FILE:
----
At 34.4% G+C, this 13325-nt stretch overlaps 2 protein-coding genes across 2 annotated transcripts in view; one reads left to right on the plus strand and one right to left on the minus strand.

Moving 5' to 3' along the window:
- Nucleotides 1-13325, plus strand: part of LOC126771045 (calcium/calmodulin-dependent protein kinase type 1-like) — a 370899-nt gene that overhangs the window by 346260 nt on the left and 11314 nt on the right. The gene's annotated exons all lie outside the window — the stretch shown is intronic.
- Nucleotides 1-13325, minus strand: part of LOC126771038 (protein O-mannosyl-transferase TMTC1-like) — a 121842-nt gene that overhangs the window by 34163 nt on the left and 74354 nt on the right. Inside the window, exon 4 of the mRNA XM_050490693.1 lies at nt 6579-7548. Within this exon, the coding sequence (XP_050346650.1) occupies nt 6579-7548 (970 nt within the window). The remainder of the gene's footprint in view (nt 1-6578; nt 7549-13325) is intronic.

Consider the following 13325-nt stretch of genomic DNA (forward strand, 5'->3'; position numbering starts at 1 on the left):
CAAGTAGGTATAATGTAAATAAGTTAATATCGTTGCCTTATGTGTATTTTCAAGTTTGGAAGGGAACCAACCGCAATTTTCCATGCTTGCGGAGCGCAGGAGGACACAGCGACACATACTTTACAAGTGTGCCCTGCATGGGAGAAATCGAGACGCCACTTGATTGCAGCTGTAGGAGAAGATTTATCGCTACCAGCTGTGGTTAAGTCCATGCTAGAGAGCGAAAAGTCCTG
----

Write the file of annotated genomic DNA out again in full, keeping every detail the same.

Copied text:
At 34.4% G+C, this 13325-nt stretch overlaps 2 protein-coding genes across 2 annotated transcripts in view; one reads left to right on the plus strand and one right to left on the minus strand.

Moving 5' to 3' along the window:
- Nucleotides 1-13325, plus strand: part of LOC126771045 (calcium/calmodulin-dependent protein kinase type 1-like) — a 370899-nt gene that overhangs the window by 346260 nt on the left and 11314 nt on the right. The gene's annotated exons all lie outside the window — the stretch shown is intronic.
- Nucleotides 1-13325, minus strand: part of LOC126771038 (protein O-mannosyl-transferase TMTC1-like) — a 121842-nt gene that overhangs the window by 34163 nt on the left and 74354 nt on the right. Inside the window, exon 4 of the mRNA XM_050490693.1 lies at nt 6579-7548. Within this exon, the coding sequence (XP_050346650.1) occupies nt 6579-7548 (970 nt within the window). The remainder of the gene's footprint in view (nt 1-6578; nt 7549-13325) is intronic.

Consider the following 13325-nt stretch of genomic DNA (forward strand, 5'->3'; position numbering starts at 1 on the left):
CAAGTAGGTATAATGTAAATAAGTTAATATCGTTGCCTTATGTGTATTTTCAAGTTTGGAAGGGAACCAACCGCAATTTTCCATGCTTGCGGAGCGCAGGAGGACACAGCGACACATACTTTACAAGTGTGCCCTGCATGGGAGAAATCGAGACGCCACTTGATTGCAGCTGTAGGAGAAGATTTATCGCTACCAGCTGTGGTTAAGTCCATGCTAGAGAGCGAAAAGTCCTG